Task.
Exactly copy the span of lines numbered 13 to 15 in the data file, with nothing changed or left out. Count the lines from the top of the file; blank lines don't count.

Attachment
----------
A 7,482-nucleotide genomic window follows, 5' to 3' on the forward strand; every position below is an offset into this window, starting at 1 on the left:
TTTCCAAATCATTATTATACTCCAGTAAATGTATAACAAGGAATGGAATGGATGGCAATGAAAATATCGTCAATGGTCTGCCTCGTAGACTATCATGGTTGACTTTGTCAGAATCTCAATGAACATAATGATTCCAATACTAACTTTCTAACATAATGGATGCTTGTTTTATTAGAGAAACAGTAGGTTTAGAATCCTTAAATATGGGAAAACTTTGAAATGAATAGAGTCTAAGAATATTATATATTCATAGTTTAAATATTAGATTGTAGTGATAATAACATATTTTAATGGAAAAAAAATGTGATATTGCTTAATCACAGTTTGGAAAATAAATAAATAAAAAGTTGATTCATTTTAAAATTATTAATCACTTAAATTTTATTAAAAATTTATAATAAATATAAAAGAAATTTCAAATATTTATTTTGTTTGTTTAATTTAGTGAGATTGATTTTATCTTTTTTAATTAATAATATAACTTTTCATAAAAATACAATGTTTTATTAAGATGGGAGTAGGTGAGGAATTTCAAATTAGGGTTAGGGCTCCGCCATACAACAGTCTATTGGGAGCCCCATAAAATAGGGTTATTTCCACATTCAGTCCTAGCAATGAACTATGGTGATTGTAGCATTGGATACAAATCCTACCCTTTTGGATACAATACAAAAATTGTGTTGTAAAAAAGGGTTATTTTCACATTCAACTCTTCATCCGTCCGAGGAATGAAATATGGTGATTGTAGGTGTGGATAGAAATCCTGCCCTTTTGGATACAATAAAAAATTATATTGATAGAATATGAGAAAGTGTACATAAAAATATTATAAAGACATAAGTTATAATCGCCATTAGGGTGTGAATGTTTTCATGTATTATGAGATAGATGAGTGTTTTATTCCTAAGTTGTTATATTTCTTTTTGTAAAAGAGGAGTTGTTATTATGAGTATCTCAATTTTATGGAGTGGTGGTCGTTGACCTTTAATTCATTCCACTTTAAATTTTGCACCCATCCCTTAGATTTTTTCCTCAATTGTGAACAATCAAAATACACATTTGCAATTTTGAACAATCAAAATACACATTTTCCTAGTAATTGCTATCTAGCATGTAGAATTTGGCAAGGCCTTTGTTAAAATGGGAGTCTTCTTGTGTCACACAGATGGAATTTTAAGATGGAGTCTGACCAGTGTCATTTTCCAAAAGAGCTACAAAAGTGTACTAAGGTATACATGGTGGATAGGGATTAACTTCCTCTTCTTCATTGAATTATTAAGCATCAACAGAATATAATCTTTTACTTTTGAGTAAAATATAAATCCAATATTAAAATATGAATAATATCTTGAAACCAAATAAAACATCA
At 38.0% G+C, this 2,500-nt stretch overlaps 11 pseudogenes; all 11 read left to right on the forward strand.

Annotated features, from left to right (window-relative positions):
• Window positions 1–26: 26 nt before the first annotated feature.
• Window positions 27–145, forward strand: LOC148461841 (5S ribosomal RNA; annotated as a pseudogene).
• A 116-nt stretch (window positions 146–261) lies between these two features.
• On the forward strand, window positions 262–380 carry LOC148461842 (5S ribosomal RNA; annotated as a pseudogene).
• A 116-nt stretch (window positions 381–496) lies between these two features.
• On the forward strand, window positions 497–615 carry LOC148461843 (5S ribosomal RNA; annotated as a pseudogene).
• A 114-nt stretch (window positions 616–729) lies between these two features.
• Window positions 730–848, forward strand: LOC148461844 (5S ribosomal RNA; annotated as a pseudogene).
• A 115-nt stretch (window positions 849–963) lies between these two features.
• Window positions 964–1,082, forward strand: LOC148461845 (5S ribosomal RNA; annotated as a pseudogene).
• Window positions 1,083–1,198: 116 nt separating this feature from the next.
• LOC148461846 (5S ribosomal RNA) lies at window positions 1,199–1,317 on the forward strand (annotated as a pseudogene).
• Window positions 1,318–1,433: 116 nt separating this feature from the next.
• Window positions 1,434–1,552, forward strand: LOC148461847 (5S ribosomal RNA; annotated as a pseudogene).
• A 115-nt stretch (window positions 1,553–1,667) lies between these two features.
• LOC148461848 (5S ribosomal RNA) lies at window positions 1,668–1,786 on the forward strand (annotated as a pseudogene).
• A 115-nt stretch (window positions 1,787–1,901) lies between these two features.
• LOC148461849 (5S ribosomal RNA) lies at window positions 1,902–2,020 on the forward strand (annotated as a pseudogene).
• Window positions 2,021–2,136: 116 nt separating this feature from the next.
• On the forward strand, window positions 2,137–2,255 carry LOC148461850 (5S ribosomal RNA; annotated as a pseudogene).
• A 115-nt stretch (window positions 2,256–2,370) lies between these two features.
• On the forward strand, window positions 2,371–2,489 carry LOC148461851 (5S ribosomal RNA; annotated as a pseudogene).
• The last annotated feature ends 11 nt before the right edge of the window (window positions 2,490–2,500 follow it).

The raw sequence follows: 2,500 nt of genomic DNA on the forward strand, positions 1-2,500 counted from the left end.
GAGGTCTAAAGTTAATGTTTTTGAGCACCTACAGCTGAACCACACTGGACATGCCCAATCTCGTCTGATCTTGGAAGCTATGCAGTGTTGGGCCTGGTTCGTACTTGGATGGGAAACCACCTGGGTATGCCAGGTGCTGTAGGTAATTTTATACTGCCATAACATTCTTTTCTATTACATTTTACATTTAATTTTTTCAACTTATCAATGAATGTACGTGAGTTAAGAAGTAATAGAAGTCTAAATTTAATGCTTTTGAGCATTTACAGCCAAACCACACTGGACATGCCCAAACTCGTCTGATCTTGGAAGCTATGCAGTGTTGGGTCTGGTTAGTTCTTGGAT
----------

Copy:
• A 115-nt stretch (window positions 849–963) lies between these two features.
• Window positions 964–1,082, forward strand: LOC148461845 (5S ribosomal RNA; annotated as a pseudogene).
• Window positions 1,083–1,198: 116 nt separating this feature from the next.